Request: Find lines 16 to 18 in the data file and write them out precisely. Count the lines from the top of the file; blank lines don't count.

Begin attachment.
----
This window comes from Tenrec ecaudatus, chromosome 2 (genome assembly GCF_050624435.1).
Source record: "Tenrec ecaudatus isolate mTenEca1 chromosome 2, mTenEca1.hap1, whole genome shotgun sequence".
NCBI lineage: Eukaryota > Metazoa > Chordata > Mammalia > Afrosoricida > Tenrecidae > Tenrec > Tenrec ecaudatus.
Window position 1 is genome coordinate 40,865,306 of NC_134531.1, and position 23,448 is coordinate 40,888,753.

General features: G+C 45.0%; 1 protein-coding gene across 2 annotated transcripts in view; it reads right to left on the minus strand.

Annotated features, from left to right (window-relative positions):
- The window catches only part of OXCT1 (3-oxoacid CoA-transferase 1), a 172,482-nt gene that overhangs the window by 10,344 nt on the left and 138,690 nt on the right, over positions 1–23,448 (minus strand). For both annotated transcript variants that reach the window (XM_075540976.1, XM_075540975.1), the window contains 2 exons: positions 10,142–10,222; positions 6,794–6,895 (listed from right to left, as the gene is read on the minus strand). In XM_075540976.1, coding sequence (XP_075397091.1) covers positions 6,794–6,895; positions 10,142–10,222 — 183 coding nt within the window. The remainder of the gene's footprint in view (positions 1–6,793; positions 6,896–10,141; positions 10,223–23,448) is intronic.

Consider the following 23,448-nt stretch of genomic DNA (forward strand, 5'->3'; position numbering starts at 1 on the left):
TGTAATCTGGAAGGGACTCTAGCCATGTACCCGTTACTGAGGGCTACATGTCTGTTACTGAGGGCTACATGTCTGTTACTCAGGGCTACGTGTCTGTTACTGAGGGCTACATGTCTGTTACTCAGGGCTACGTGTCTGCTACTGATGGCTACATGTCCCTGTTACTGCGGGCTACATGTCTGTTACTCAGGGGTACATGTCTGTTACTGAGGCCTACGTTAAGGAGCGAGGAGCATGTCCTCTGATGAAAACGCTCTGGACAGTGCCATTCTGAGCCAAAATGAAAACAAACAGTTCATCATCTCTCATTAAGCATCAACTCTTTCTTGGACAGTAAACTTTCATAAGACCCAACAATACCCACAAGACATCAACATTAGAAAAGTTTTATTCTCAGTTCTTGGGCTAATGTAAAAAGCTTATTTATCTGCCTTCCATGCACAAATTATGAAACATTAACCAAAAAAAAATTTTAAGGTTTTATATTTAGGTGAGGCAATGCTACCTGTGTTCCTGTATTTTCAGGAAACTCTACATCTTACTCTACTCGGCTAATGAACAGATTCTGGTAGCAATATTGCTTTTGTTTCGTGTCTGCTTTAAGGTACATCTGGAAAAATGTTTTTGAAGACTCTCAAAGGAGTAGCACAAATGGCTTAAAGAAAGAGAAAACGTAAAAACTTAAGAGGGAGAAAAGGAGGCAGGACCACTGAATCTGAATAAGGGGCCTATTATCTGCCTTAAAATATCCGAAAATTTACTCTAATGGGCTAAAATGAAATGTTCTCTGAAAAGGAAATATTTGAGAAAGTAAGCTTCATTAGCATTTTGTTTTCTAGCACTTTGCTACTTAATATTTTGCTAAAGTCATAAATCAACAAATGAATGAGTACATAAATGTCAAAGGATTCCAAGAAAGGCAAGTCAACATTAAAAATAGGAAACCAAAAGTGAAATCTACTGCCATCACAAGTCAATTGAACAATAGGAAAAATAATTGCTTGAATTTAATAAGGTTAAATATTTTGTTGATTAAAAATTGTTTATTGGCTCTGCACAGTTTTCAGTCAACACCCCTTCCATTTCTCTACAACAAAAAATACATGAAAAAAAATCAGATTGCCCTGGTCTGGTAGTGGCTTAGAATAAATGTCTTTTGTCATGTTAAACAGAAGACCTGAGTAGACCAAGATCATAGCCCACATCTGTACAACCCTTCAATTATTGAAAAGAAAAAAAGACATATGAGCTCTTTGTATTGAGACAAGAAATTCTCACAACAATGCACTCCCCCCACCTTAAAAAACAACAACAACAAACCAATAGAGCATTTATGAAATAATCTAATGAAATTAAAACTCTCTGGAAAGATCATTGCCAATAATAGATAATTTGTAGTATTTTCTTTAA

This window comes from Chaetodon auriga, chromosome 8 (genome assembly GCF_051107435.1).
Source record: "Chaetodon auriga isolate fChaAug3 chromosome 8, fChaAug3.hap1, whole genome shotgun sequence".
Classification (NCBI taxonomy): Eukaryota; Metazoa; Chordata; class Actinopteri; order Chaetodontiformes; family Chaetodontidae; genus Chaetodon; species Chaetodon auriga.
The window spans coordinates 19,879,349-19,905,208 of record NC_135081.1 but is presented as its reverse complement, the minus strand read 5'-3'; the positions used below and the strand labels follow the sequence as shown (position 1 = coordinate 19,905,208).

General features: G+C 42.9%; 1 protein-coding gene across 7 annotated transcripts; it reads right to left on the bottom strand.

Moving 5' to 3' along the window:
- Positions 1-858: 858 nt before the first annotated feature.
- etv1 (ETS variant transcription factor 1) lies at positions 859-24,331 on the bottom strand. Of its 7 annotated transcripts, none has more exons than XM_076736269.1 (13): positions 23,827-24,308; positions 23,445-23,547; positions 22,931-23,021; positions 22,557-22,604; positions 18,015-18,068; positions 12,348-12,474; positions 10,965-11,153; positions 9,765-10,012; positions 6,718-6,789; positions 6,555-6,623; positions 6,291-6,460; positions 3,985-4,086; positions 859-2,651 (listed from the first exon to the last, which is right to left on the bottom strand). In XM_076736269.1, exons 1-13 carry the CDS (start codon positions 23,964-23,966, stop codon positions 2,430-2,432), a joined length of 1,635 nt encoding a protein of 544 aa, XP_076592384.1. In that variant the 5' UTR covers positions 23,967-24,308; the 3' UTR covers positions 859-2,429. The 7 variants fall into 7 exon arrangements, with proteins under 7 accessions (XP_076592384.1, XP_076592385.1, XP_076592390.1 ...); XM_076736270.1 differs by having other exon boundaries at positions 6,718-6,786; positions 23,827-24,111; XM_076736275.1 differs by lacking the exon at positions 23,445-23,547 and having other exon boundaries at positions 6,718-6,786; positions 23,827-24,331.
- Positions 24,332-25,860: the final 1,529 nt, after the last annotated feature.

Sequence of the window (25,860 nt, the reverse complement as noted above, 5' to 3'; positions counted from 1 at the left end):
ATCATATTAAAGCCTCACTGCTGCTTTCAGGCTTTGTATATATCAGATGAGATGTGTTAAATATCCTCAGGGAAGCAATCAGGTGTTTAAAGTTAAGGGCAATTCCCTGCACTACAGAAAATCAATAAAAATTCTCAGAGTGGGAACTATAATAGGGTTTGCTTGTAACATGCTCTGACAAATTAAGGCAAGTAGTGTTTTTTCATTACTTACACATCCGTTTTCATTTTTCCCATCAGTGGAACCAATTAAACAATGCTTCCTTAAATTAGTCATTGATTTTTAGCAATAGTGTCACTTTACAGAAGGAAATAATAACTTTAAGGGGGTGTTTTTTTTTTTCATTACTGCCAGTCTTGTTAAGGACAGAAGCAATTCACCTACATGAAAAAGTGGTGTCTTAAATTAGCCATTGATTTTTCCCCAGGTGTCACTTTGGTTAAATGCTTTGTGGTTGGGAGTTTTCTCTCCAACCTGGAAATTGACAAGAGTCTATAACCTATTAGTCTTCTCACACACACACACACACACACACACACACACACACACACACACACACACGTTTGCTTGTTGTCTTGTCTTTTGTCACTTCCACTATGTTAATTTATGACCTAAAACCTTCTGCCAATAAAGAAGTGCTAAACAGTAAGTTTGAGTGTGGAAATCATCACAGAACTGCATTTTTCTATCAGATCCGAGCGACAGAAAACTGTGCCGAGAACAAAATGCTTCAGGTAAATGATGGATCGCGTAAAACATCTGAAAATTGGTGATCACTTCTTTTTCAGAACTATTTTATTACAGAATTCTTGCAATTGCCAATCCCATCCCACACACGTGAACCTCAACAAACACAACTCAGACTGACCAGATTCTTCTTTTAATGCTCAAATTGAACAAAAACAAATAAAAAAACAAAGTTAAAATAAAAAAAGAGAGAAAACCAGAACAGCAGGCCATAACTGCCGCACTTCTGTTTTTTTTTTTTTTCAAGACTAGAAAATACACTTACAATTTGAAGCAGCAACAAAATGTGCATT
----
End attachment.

- Positions 1-858: 858 nt before the first annotated feature.
- etv1 (ETS variant transcription factor 1) lies at positions 859-24,331 on the bottom strand. Of its 7 annotated transcripts, none has more exons than XM_076736269.1 (13): positions 23,827-24,308; positions 23,445-23,547; positions 22,931-23,021; positions 22,557-22,604; positions 18,015-18,068; positions 12,348-12,474; positions 10,965-11,153; positions 9,765-10,012; positions 6,718-6,789; positions 6,555-6,623; positions 6,291-6,460; positions 3,985-4,086; positions 859-2,651 (listed from the first exon to the last, which is right to left on the bottom strand). In XM_076736269.1, exons 1-13 carry the CDS (start codon positions 23,964-23,966, stop codon positions 2,430-2,432), a joined length of 1,635 nt encoding a protein of 544 aa, XP_076592384.1. In that variant the 5' UTR covers positions 23,967-24,308; the 3' UTR covers positions 859-2,429. The 7 variants fall into 7 exon arrangements, with proteins under 7 accessions (XP_076592384.1, XP_076592385.1, XP_076592390.1 ...); XM_076736270.1 differs by having other exon boundaries at positions 6,718-6,786; positions 23,827-24,111; XM_076736275.1 differs by lacking the exon at positions 23,445-23,547 and having other exon boundaries at positions 6,718-6,786; positions 23,827-24,331.
- Positions 24,332-25,860: the final 1,529 nt, after the last annotated feature.